2. Keeping devices unprotected. If you are separated from your mobile device, you do not want anyone to be able to access all the data from your device, including data stored in your apps. Put your devices out of sight when you walk away from them and password-protect them.
  3. Sharing too much information online. From including your birthdate, phone number, and address in your social media profiles to posting pictures of when you are on vacation, sharing too much online can give people enough information to access your accounts or your home when you are away. Wait until you’re home from your trip to post pictures.

To help protect yourself and your family, start with these tips from the national cybersecurity awareness campaign, Stop.Think.Connect.™:

  • Secure your devices. Take advantage of lock screens, passwords, and fingerprint scanning capabilities to secure your smartphones, tablets, and computers.
  • Set strong passwords. Make your passwords hard to guess, and change them regularly.
  • Think before you app. Many apps request access to information stored on your mobile device, including your contact lists, pictures, and location data. Determine if you really want to share such information before downloading the app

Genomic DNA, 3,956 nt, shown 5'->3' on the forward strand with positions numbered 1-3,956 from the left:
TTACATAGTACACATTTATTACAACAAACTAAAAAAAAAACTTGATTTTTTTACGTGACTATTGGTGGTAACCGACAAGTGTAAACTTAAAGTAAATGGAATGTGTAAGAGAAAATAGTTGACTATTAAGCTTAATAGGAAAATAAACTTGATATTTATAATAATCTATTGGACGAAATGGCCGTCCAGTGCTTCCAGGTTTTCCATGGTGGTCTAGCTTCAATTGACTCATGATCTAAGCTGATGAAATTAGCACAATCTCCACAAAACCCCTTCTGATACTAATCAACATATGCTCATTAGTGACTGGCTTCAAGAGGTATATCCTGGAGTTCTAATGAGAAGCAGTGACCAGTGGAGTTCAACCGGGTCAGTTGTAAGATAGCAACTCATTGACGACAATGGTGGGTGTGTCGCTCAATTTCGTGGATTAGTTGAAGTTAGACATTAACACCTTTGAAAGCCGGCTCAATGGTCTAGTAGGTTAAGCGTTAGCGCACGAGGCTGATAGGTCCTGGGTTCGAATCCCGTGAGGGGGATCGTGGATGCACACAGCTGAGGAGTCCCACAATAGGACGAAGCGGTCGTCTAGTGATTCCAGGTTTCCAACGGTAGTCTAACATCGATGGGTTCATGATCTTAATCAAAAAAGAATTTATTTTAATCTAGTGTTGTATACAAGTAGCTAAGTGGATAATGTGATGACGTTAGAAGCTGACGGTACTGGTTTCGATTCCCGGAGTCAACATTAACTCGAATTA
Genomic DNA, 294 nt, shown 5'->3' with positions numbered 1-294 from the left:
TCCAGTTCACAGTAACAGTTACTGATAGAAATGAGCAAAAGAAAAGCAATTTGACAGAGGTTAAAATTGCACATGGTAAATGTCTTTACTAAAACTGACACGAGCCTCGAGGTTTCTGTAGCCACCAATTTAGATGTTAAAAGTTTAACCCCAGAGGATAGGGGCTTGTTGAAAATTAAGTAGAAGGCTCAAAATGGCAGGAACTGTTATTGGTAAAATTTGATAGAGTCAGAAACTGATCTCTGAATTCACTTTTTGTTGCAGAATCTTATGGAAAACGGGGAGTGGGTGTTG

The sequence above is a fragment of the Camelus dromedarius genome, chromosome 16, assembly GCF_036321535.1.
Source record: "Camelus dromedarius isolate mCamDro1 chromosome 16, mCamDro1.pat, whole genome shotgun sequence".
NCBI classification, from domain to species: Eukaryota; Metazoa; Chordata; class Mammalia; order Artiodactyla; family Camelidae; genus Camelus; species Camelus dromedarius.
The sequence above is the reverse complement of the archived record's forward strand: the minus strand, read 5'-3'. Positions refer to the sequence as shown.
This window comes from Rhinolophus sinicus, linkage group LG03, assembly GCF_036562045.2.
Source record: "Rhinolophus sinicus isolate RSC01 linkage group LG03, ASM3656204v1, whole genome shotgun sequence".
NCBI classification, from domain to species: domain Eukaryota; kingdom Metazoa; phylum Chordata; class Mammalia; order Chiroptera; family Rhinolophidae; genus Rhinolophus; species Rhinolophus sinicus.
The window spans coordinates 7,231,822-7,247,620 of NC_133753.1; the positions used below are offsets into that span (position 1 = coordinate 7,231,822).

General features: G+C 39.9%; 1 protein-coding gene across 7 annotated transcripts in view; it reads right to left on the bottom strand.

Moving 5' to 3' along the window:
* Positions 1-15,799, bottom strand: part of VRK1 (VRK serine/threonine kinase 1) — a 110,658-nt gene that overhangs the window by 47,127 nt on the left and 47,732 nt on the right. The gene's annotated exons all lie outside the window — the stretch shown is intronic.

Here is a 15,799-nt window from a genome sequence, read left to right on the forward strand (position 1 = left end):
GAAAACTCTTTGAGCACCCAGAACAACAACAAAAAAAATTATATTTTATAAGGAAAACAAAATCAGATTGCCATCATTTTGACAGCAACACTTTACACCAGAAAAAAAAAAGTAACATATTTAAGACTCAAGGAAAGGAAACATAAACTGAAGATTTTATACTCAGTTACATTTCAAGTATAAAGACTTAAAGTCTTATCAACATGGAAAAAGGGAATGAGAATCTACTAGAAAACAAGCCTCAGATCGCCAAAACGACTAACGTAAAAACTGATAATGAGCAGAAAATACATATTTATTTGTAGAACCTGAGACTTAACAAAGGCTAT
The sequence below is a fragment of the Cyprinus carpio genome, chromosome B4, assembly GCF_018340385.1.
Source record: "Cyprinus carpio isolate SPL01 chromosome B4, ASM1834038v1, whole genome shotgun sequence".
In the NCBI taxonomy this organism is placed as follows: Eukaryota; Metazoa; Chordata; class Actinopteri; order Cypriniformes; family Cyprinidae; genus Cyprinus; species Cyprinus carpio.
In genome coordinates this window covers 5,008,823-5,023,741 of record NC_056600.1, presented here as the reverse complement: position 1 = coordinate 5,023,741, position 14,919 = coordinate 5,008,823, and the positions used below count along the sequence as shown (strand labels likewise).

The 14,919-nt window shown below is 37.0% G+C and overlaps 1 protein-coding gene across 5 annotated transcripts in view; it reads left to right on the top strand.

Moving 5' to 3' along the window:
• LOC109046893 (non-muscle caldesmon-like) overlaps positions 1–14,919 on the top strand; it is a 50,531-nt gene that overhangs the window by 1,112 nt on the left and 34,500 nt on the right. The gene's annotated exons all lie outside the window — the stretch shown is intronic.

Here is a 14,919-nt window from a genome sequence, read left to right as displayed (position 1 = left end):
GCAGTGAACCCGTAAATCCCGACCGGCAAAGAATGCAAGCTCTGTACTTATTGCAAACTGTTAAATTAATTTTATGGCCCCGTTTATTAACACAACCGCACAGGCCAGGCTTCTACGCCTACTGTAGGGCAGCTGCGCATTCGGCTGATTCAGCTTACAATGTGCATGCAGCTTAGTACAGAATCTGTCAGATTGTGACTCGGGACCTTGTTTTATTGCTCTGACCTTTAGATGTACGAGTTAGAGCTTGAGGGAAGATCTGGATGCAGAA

• Do business with reputable vendors. Before providing any personal or financial information, make sure that you are interacting with a reputable, established vendor. Attackers may try to trick you by creating malicious websites that falsely appear to be legitimate companies.
  • Customize the settings on your accounts. Many accounts include default settings that promote more information sharing. Check your account settings to ensure only the information you want to share is visible to those people you want to share it with. Use the National Cyber Security Alliance’s Check Your Privacy Settings page to get started.

For more tips on safer online behavior and how to protect yourself and your data, visit


Watch and Warnings: What do they Mean?

During Severe Weather Awareness Week, the National Weather Service reminds you of how we serve to protect and inform you, and what actions you should take when severe weather threatens.